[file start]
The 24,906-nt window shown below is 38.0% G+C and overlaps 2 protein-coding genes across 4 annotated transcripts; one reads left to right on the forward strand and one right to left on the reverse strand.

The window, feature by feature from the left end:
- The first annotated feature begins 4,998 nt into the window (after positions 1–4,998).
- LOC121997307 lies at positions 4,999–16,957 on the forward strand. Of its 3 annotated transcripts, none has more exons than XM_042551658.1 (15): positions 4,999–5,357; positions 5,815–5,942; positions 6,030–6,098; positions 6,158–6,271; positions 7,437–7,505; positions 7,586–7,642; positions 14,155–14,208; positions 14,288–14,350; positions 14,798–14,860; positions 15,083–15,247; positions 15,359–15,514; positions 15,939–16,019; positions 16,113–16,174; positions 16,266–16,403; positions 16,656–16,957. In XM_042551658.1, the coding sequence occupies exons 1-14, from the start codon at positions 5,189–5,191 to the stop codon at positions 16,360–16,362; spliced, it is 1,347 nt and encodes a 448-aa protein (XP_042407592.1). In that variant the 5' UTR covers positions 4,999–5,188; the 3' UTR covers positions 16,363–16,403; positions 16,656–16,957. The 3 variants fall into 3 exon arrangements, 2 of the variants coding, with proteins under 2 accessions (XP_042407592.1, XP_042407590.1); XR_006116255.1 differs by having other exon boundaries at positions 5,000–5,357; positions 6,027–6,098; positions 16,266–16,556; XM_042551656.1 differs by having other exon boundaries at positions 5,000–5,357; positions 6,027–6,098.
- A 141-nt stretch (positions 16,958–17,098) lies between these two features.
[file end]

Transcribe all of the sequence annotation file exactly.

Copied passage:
The 24,906-nt window shown below is 38.0% G+C and overlaps 2 protein-coding genes across 4 annotated transcripts; one reads left to right on the forward strand and one right to left on the reverse strand.

The window, feature by feature from the left end:
- The first annotated feature begins 4,998 nt into the window (after positions 1–4,998).
- LOC121997307 lies at positions 4,999–16,957 on the forward strand. Of its 3 annotated transcripts, none has more exons than XM_042551658.1 (15): positions 4,999–5,357; positions 5,815–5,942; positions 6,030–6,098; positions 6,158–6,271; positions 7,437–7,505; positions 7,586–7,642; positions 14,155–14,208; positions 14,288–14,350; positions 14,798–14,860; positions 15,083–15,247; positions 15,359–15,514; positions 15,939–16,019; positions 16,113–16,174; positions 16,266–16,403; positions 16,656–16,957. In XM_042551658.1, the coding sequence occupies exons 1-14, from the start codon at positions 5,189–5,191 to the stop codon at positions 16,360–16,362; spliced, it is 1,347 nt and encodes a 448-aa protein (XP_042407592.1). In that variant the 5' UTR covers positions 4,999–5,188; the 3' UTR covers positions 16,363–16,403; positions 16,656–16,957. The 3 variants fall into 3 exon arrangements, 2 of the variants coding, with proteins under 2 accessions (XP_042407592.1, XP_042407590.1); XR_006116255.1 differs by having other exon boundaries at positions 5,000–5,357; positions 6,027–6,098; positions 16,266–16,556; XM_042551656.1 differs by having other exon boundaries at positions 5,000–5,357; positions 6,027–6,098.
- A 141-nt stretch (positions 16,958–17,098) lies between these two features.